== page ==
Dr. Michael Fox, Published May 31 2013
Pet care: Cat’s third eyelid problemDear Dr. Fox: I adopted two cats from a shelter in July. The vet there gave them a clean bill of health. Later, I took them to my own vet and was told the same.
Over time, I noticed that Jay’s “third eyelid” showed more frequently than on any of my previous cats. I went to the Internet and saw that it was a sign of all kinds of problems. I emailed the vet’s office and was told to bring her in. I have not done so yet because I don’t see it as frequently and she shows no other symptoms. My concern is that she has only one good eye, so I would hate for her to lose the other.
Can I safely wait to take her in? – S.M.Z., Poughkeepsie, N.Y.
Dear S.M.Z.: If I read your letter correctly, you adopted a one-eyed cat from the shelter. I applaud your choice, since most people are repulsed at the sight of “defective” animals. Those who have suffered and had to have a leg amputated or eye removed surely deserve to experience the affection and security of a loving home.
It may be less traumatic for your cat to have a veterinarian come and examine her in your home. Many animal doctors do house calls.
The good eye should be examined, and your cat should be given a full physical. The eye could be affected by a condition called sympathetic opthalmia, triggered by the optic nerve stump in the empty eye socket. This may not be harmful, but an eye examination is advisable since, as you found on the Internet, extrusion of the third eyelid (or nictitating membrane) could be a signal of possible ocular disease.
Dear Dr. Fox: My son and his family have a great and mild-mannered border terrier who is about 6 years old. My son works out of the home, so, for the most part, he is with the dog most of the time.
During the day, the dog is fine. But in the evening, he becomes anxious and hyper. They try playing with him as a distraction, but it takes a while for him to settle down.
Is this something common in his breed? Any suggestions would be appreciated. This behavior began just recently. – J.H., Silver Spring, Md.
Dear J.H.: I appreciate your concern for your son’s family dog. I know the breed – border terriers are great! The dog’s evening anxiety could have a physical or psychological cause.
He may have retinal degeneration or some similar eye problem – the first symptom is night blindness, which could be causing his behavioral change. A veterinary examination is called for if this is suspected.
Psychological causes include the fear of being abandoned when the family goes out for the evening, some element of post-traumatic stress disorder after an upsetting event one evening during a walk or a family argument, or high-frequency sound from the TV or other entertainment unit upsetting the dog.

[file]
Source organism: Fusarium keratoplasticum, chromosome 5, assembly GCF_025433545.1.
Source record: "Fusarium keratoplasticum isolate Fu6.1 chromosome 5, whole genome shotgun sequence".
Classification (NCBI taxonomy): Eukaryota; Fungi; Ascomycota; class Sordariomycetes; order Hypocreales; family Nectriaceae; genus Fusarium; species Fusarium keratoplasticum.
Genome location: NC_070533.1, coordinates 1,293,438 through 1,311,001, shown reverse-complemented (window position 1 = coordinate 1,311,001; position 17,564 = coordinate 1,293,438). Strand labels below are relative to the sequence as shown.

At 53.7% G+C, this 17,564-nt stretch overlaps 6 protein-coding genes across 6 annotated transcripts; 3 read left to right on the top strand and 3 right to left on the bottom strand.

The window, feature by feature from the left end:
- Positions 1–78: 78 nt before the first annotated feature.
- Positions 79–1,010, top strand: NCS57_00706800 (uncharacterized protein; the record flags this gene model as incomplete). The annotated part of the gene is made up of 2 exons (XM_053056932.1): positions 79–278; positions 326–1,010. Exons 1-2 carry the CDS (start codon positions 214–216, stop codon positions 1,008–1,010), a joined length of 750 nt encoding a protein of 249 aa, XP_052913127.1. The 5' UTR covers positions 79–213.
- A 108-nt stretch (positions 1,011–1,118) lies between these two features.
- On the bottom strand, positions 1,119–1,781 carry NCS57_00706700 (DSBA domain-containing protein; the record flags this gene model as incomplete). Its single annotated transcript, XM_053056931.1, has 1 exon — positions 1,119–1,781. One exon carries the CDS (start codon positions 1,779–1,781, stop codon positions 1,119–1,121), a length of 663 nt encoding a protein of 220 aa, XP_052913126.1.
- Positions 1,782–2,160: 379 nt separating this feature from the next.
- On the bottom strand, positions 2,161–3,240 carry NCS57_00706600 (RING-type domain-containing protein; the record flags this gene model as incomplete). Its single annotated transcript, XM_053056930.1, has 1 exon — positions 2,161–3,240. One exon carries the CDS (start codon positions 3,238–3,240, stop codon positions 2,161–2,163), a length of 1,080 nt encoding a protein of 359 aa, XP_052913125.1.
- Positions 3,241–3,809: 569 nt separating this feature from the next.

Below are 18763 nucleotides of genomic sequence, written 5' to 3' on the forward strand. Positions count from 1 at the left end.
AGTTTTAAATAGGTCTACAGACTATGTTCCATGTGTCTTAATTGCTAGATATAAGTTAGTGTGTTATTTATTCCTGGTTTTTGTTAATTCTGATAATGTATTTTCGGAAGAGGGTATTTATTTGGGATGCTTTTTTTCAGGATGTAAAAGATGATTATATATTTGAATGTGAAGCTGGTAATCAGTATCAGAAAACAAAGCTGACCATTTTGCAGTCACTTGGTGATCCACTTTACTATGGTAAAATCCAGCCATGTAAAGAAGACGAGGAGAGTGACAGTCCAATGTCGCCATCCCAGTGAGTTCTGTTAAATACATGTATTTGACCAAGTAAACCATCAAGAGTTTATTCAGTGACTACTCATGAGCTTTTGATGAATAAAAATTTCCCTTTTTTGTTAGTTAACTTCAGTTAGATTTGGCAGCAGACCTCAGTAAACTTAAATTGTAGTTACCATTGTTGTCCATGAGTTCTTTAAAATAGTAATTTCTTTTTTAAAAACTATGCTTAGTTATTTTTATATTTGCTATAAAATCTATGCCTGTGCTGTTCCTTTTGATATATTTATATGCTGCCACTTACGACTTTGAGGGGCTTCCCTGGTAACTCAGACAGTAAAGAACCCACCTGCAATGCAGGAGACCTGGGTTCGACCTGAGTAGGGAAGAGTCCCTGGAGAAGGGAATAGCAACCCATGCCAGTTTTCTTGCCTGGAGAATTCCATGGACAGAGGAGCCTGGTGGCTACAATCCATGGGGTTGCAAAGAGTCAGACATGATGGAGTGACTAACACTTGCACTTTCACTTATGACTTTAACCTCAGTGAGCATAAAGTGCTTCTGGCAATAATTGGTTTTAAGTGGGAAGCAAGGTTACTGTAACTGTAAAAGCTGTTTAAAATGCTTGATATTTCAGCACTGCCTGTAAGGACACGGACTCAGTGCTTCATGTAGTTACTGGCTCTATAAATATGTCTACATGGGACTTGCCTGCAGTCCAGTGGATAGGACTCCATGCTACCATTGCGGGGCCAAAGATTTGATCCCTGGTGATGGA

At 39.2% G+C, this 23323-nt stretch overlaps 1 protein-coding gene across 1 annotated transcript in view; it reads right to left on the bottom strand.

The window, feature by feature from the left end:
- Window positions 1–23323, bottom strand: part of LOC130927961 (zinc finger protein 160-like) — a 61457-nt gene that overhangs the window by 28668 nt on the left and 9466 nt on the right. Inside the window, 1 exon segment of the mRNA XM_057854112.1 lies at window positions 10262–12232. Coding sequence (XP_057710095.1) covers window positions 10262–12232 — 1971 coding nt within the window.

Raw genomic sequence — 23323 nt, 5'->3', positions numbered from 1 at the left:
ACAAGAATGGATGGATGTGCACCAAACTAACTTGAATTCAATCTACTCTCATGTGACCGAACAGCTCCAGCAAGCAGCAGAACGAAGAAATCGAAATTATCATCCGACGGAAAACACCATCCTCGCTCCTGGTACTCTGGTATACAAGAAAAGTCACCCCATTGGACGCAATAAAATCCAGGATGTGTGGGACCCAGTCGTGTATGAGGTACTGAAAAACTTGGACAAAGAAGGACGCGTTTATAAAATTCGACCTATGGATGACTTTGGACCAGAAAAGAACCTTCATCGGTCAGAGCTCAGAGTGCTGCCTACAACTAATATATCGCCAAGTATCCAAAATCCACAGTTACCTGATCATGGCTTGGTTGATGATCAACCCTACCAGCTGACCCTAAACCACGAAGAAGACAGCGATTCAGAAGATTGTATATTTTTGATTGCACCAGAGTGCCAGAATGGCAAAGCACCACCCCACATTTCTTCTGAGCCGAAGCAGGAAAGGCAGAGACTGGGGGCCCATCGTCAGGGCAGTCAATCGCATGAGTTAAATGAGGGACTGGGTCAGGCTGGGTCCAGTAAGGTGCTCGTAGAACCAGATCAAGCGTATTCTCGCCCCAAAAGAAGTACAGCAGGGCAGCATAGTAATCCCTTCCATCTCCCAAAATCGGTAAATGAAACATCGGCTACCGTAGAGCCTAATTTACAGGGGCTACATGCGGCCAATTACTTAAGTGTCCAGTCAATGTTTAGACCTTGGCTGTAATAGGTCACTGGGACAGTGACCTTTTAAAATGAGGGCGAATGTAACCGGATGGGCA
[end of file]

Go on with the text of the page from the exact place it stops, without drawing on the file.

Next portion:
Some detective work and a change in the evening routine may help.
Dear Dr. Fox: I got two beautiful 4-month-old kittens in August 2011 from a Humane Society foster home (they were from different litters). About two months later, one of the cats, Brody, developed sores on the back of his legs and a swollen lower lip.
I took him to our vet, who diagnosed him as having eosinophilic granuloma. Brody was given a steroid shot to suppress the outbreak. The vet then prescribed 5 milligrams of prednisolone twice a day for two weeks with instructions to wean Brody off of it slowly. Since this is an autoimmune disorder, I was instructed to take him off store-bought food, and I switched him to Hill’s Prescription Diet z/d canned and dry food, which is quite costly.
The research I’ve done indicates that a majority of kittens outgrow this condition, but the prognosis is poor for cats who don’t outgrow it. Unfortunately, every time I try to wean Brody down to a lower dosage, the condition reappears. I know that being on a steady dose of steroids, even a low dosage, can cause other problems down the line.
Do you have any suggestions? Thanks very much. – L.S., Kansas City, Mo.
Dear L.S.: My first concern is that there may be some other underlying health problem such as round worms or herpes virus that is impairing your cat’s immune system.
The prednisolone treatment suppresses the symptoms, but won’t cure the condition. Explore with your veterinarian putting your cat on a course of doxycycline oral antibiotics, which can be of benefit in treating cats’ suffering from eosinophilic granulomatosis. Your cat should be weaned off the prednisolone and given no further vaccinations. Local applications of hydrosols of frankincense, myrrh and lavender may prove beneficial thanks to the soothing, anti-inflammatory properties of these plant extracts. Adding a few drops of fish oil to his food may help promote healing and reduce inflammation.
Send your questions to Dr. Fox in care of The Forum, Box 2020, Fargo, ND 58107. The volume of mail received prohibits personal replies, but questions and comments of general interest will be discussed in future columns. Visit Dr. Fox’s Web site at www.twobitdog.com/DrFox.